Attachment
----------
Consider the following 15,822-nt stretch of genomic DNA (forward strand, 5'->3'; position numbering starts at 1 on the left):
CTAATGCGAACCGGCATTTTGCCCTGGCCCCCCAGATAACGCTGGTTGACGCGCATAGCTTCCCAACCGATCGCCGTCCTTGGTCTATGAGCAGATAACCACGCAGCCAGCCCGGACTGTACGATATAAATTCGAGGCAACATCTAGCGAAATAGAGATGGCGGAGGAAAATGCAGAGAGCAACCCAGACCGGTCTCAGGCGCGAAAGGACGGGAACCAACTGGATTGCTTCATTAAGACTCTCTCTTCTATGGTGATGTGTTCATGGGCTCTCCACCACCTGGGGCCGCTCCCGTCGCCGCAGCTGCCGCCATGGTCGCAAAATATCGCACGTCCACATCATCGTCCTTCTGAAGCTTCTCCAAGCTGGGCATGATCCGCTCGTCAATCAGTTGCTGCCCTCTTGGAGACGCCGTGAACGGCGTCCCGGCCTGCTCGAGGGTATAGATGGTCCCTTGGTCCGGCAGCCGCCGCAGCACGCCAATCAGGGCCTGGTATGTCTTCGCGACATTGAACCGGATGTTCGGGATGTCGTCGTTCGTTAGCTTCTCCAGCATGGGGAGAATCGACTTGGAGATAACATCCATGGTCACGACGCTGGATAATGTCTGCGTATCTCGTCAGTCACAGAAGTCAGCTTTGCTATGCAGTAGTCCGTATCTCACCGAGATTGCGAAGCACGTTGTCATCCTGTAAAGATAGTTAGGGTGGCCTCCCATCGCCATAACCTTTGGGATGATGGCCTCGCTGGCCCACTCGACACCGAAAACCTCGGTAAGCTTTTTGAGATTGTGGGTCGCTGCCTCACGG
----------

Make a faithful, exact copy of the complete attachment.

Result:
Consider the following 15,822-nt stretch of genomic DNA (forward strand, 5'->3'; position numbering starts at 1 on the left):
CTAATGCGAACCGGCATTTTGCCCTGGCCCCCCAGATAACGCTGGTTGACGCGCATAGCTTCCCAACCGATCGCCGTCCTTGGTCTATGAGCAGATAACCACGCAGCCAGCCCGGACTGTACGATATAAATTCGAGGCAACATCTAGCGAAATAGAGATGGCGGAGGAAAATGCAGAGAGCAACCCAGACCGGTCTCAGGCGCGAAAGGACGGGAACCAACTGGATTGCTTCATTAAGACTCTCTCTTCTATGGTGATGTGTTCATGGGCTCTCCACCACCTGGGGCCGCTCCCGTCGCCGCAGCTGCCGCCATGGTCGCAAAATATCGCACGTCCACATCATCGTCCTTCTGAAGCTTCTCCAAGCTGGGCATGATCCGCTCGTCAATCAGTTGCTGCCCTCTTGGAGACGCCGTGAACGGCGTCCCGGCCTGCTCGAGGGTATAGATGGTCCCTTGGTCCGGCAGCCGCCGCAGCACGCCAATCAGGGCCTGGTATGTCTTCGCGACATTGAACCGGATGTTCGGGATGTCGTCGTTCGTTAGCTTCTCCAGCATGGGGAGAATCGACTTGGAGATAACATCCATGGTCACGACGCTGGATAATGTCTGCGTATCTCGTCAGTCACAGAAGTCAGCTTTGCTATGCAGTAGTCCGTATCTCACCGAGATTGCGAAGCACGTTGTCATCCTGTAAAGATAGTTAGGGTGGCCTCCCATCGCCATAACCTTTGGGATGATGGCCTCGCTGGCCCACTCGACACCGAAAACCTCGGTAAGCTTTTTGAGATTGTGGGTCGCTGCCTCACGG